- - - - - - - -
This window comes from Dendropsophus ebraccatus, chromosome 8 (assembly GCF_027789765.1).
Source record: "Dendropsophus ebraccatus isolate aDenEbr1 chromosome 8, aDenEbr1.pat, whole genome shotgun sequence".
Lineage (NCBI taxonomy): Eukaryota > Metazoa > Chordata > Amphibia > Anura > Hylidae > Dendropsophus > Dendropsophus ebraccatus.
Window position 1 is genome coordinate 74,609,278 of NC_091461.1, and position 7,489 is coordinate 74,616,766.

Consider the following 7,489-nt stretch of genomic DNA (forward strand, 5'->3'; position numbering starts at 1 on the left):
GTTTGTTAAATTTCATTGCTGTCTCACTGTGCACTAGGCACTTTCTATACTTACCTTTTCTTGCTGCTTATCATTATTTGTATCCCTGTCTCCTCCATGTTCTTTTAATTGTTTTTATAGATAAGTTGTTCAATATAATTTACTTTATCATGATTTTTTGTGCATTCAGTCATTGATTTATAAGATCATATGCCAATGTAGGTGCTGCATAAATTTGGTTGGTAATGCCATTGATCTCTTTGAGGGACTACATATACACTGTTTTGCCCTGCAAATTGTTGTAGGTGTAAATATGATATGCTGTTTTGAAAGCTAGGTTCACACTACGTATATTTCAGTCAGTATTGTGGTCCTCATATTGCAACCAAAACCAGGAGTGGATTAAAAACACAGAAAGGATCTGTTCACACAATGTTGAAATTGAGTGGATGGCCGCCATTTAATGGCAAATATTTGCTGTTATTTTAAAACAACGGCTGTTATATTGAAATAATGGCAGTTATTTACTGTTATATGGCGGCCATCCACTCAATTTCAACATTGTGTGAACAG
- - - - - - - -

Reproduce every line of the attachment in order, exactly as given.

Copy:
This window comes from Dendropsophus ebraccatus, chromosome 8 (assembly GCF_027789765.1).
Source record: "Dendropsophus ebraccatus isolate aDenEbr1 chromosome 8, aDenEbr1.pat, whole genome shotgun sequence".
Lineage (NCBI taxonomy): Eukaryota > Metazoa > Chordata > Amphibia > Anura > Hylidae > Dendropsophus > Dendropsophus ebraccatus.
Window position 1 is genome coordinate 74,609,278 of NC_091461.1, and position 7,489 is coordinate 74,616,766.

Consider the following 7,489-nt stretch of genomic DNA (forward strand, 5'->3'; position numbering starts at 1 on the left):
GTTTGTTAAATTTCATTGCTGTCTCACTGTGCACTAGGCACTTTCTATACTTACCTTTTCTTGCTGCTTATCATTATTTGTATCCCTGTCTCCTCCATGTTCTTTTAATTGTTTTTATAGATAAGTTGTTCAATATAATTTACTTTATCATGATTTTTTGTGCATTCAGTCATTGATTTATAAGATCATATGCCAATGTAGGTGCTGCATAAATTTGGTTGGTAATGCCATTGATCTCTTTGAGGGACTACATATACACTGTTTTGCCCTGCAAATTGTTGTAGGTGTAAATATGATATGCTGTTTTGAAAGCTAGGTTCACACTACGTATATTTCAGTCAGTATTGTGGTCCTCATATTGCAACCAAAACCAGGAGTGGATTAAAAACACAGAAAGGATCTGTTCACACAATGTTGAAATTGAGTGGATGGCCGCCATTTAATGGCAAATATTTGCTGTTATTTTAAAACAACGGCTGTTATATTGAAATAATGGCAGTTATTTACTGTTATATGGCGGCCATCCACTCAATTTCAACATTGTGTGAACAG